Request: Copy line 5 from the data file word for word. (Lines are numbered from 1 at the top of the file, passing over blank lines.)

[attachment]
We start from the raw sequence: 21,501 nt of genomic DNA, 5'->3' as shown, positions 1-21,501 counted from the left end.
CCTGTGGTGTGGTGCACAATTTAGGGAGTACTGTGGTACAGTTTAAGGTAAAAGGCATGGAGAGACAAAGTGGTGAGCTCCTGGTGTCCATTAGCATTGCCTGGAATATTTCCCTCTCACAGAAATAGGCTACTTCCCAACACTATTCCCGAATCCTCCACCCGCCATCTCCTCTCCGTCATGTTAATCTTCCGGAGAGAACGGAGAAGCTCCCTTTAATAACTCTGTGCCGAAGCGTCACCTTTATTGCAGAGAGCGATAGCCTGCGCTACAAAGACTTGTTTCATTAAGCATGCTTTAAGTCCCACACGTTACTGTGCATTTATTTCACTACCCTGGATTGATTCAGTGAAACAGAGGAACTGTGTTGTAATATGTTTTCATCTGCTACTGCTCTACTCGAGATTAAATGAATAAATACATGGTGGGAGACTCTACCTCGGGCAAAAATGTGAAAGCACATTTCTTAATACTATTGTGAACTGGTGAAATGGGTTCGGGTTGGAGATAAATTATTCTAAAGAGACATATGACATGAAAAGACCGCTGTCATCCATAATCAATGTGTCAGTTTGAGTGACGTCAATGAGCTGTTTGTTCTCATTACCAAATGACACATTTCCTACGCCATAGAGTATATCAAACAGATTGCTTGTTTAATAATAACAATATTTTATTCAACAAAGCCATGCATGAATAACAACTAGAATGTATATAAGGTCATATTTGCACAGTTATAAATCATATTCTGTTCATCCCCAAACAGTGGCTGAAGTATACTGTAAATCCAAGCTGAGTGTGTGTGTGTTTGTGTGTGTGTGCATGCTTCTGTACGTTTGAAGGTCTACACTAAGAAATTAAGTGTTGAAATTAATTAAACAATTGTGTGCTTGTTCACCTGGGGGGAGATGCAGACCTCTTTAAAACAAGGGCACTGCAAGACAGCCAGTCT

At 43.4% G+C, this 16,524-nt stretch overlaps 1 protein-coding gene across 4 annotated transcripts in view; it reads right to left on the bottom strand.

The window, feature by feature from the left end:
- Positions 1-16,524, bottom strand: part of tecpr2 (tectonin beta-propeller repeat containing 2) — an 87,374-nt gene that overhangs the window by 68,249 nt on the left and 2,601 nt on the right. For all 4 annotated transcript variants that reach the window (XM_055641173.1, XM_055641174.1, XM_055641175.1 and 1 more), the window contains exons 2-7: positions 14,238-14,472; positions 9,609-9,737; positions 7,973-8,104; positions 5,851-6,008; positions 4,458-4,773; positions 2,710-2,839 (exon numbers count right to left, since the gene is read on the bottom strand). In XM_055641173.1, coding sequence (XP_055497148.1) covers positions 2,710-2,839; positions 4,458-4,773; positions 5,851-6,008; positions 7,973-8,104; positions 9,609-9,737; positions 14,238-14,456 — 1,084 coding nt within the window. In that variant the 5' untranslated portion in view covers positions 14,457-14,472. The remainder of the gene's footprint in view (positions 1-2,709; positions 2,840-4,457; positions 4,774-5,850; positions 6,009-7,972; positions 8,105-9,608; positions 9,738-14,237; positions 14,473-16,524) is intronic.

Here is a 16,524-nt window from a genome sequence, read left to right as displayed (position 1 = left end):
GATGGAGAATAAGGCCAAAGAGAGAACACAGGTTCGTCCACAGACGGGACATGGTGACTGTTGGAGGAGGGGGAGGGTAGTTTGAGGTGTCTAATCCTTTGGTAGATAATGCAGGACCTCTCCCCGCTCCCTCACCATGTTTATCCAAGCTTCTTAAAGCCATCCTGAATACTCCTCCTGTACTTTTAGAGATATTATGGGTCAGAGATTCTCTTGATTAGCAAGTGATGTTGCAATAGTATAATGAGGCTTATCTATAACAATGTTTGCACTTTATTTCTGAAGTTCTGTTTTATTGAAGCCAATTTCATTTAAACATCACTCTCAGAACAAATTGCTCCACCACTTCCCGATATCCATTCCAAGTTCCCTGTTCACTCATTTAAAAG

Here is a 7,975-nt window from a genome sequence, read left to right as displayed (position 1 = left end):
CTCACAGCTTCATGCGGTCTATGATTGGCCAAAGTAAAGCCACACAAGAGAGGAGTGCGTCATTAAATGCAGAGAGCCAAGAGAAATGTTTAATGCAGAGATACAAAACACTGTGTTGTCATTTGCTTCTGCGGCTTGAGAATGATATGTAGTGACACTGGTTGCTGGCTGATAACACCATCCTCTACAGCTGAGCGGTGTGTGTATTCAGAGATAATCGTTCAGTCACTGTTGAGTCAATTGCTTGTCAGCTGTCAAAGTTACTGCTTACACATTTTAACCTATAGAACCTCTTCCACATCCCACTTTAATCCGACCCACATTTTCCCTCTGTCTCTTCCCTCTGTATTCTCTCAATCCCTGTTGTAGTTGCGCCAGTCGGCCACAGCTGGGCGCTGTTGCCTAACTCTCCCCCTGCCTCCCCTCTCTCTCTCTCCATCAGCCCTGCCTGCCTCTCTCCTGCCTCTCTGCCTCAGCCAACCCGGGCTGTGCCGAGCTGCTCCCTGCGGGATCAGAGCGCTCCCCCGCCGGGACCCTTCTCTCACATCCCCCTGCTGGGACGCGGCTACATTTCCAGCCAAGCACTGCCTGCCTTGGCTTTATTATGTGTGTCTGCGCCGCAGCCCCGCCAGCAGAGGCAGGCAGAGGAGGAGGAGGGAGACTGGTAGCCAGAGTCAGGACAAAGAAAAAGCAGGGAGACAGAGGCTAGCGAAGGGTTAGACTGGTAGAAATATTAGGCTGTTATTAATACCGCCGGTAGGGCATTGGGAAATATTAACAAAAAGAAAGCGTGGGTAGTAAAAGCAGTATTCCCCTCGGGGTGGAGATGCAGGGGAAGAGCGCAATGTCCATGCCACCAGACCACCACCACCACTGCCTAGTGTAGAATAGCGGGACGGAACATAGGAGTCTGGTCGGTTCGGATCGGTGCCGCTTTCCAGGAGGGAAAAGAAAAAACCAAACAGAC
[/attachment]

- Positions 1-16,524, bottom strand: part of tecpr2 (tectonin beta-propeller repeat containing 2) — an 87,374-nt gene that overhangs the window by 68,249 nt on the left and 2,601 nt on the right. For all 4 annotated transcript variants that reach the window (XM_055641173.1, XM_055641174.1, XM_055641175.1 and 1 more), the window contains exons 2-7: positions 14,238-14,472; positions 9,609-9,737; positions 7,973-8,104; positions 5,851-6,008; positions 4,458-4,773; positions 2,710-2,839 (exon numbers count right to left, since the gene is read on the bottom strand). In XM_055641173.1, coding sequence (XP_055497148.1) covers positions 2,710-2,839; positions 4,458-4,773; positions 5,851-6,008; positions 7,973-8,104; positions 9,609-9,737; positions 14,238-14,456 — 1,084 coding nt within the window. In that variant the 5' untranslated portion in view covers positions 14,457-14,472. The remainder of the gene's footprint in view (positions 1-2,709; positions 2,840-4,457; positions 4,774-5,850; positions 6,009-7,972; positions 8,105-9,608; positions 9,738-14,237; positions 14,473-16,524) is intronic.